In a recent essay, Allison Benedikt, film editor of the Village Voice, writes about her Zionist summer camp experience and subsequent alienation from it (link). Her piece has been called anti-Israel (link) but I don’t really see that. More than anything, I see myself in her story, which is perhaps why I read it more sympathetically.
Allison’s camp description was sufficiently familiar that I realized we had attended the same summer camp and Israel program. I confirmed this with my younger sister, who was a year ahead of Allison in camp. I recognized everything Allison described but I don’t consider it brainwashing, as some might infer from her description (although I doubt she meant it). It was a camp with a distinct ideology that included a single story, a very Zionist but also very left wing narrative of Israeli history. I remember when a former active member who became Orthodox visited camp for Shabbos, presumably visiting his brother who was on the staff (through an interesting twist in Jewish geography, I attended this brother’s wedding in Puerto Rico). The Orthodox brother spoke to the camp eloquently about his religious beliefs, noting that he was still politically aligned with the camp’s ideology. He joked that he once hitched a ride to a peace protest with Orthodox Jews and when they got there, all the others went to the anti-peace side and he went alone to the peace side. This was in the late 80’s when Peace Now was at its height.
My point is two-fold. First, Allison’s Zionist education was extremely left wing, pro-Israel and pro-peace. Second, I felt the same way as she as my religious trek took me far away from the camp’s ideology. In the early 90’s, Yeshiva University was, as it is today, decidedly pro-Israel and pro-setttlements. However, the school’s faculty and student body contained a healthy variety of viewpoints. As a student there, I was exposed to many different views on Zionism, including making the brief acquaintance with the American spokesman for the anti-Zionist Neturei Karta (whose mother lived in the neighborhood and whose views, for the record, I found repulsive). There were pro-peace, pro-Oslo Accords voices (this was the early 90’s) and very anti-Oslo sentiments as well. I remember when Yitzchak Rabin came to speak at YU and many were horrified at the prospect of honoring someone they considered to be so mistaken.
Most eye-opening to me was the radically different narrative of Israeli history I learned. Growing up, there were few heroes as great as Golda Meir. Yet in many sectors of the Orthodox community she was practically a villain. Not only was she virulently anti-religious, the alternate description goes, she was the reason thousands of Israeli soldiers died in the Yom Kippur War. Ben Gurion, as well, was an anti-religious bigot, whose main merit was that he exempted yeshiva students from army service. The mainstream YU Zionist narrative is much more accepting of these figures but my exposure to alternate points of view caused me to question all that I had previously learned. Were any of the Zionist myths I was taught true? Much like Allison, I needed to relearn the entire history of Israel.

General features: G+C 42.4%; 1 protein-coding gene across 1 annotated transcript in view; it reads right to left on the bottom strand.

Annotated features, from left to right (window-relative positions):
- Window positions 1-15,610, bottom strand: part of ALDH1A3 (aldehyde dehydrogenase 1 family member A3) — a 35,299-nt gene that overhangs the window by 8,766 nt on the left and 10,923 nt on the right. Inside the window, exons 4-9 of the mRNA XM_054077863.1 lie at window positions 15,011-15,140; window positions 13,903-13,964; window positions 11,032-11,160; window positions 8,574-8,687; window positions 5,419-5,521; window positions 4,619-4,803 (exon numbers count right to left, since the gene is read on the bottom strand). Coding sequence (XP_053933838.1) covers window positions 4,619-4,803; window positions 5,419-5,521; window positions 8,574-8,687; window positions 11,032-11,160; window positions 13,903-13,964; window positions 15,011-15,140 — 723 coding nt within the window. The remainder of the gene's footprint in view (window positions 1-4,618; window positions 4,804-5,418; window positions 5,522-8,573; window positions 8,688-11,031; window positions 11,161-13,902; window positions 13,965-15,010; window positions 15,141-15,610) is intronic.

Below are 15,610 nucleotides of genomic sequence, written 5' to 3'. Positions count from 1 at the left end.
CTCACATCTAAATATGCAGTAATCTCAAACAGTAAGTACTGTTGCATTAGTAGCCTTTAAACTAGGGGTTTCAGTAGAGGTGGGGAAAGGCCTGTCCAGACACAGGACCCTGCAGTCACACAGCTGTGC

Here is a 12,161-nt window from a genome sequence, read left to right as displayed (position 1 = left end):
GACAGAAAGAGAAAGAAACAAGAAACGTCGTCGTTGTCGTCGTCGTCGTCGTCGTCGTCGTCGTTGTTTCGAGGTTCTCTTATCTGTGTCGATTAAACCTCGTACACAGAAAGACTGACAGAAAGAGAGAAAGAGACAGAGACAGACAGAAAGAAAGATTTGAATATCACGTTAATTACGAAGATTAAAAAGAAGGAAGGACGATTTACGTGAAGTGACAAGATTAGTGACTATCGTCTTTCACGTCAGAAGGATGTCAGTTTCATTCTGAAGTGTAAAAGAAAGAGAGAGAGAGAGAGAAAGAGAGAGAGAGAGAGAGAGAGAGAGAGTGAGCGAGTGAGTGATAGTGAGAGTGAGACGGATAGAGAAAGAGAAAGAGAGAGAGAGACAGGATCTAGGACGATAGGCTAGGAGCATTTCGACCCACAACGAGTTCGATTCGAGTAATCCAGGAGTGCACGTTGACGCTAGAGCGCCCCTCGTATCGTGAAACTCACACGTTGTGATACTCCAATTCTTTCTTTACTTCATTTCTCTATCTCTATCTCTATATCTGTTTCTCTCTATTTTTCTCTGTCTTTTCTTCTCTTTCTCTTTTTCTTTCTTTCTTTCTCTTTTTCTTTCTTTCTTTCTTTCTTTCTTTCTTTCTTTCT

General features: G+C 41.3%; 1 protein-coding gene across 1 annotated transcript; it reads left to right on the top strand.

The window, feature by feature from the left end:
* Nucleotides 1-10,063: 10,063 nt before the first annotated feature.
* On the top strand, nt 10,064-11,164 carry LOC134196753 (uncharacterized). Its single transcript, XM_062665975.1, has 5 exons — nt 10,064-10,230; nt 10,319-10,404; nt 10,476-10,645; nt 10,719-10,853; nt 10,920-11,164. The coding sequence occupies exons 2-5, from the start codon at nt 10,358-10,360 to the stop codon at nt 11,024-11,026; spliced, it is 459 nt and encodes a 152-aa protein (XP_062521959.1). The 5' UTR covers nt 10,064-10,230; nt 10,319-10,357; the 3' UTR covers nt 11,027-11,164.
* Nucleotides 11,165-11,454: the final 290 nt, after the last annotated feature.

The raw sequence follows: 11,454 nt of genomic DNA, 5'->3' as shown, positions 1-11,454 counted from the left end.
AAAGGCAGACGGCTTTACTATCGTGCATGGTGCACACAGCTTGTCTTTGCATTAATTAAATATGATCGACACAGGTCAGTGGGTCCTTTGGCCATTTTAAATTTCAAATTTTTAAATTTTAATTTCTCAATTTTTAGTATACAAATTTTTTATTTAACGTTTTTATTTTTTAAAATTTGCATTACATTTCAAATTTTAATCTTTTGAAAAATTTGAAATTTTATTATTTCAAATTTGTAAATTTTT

Allison and I ended up in very different places, not least because of my day school and yeshiva studies. I married a Bais Yaakov girl and she married a gentile. I became an Orthodox rabbi and she a Village Voice editor. But we share an abiding uncertainty regarding Israel, presumably due to our later-in-life re-education. I oscillate between a pro-settlement view and a more moderate religious Zionism and she, on the opposite end of the spectrum, wavers between an anti-Israel position and a pro-Israel, pro-peace view. If anything, she is closer to her Zionist camp roots than I. As the pro-peace camp began to disintegrate following their apparent victory in the early 90’s that abruptly ground to a halt later that decade, many gravitated in their frustration toward what I would call an anti-Israel, or at least highly critical, position.
Like Allison, I feel compelled to reject as delusional the claims that Israel is a perfect democracy. Setting aside the Palestinian issue, the religious community is often subject to discrimination by overly violent police and to legal limitations on freedom of speech that seem to be enforced only on rabbis (link) and not imams or left wing politicans. There is much more to say about the culture and government but I hesitate out of love for the land. In short, the simplistic praises of my youth collapse entirely under scrutiny. However, with all its flaws, the country is still remarkably free considering its past and present challenges. The US was not built in a day nor, for that matter, is it free from criticism even after two centuries.
More than anything else in Allison’s article, I found her concluding sentence ironically troubling. Ironically because I feel the same way. Like her, some of my fondest memories are at the summer camp of my youth but I would never send my children there. However, my reason is strictly religious. I bear no grudge for the ultra-left wing Zionist education the camp provided even if I later rejected it. She seems horrified by it. The truth is that, much more than I, she has followed through on her left wing Zionist upbringing, taking its natural course as the world changed in the past twenty years.
I think Allison is terribly mistaken in her views on Israel. However, I see no need to attack her or condescendingly lecture her on what I believe are her errors. My only complaint to Allison is that she is too harsh on the camp of her youth. Idealism is good for the young and simplistic ideas are what teenagers thrive on. As you know, in real life nothing is either perfectly good or perfectly bad. Let kids enjoy a black-and-white view of the world. Let them become proud Jews and grow attached to their heritage. They will have plenty of time as adults to become cynical as they learn how complex life really is.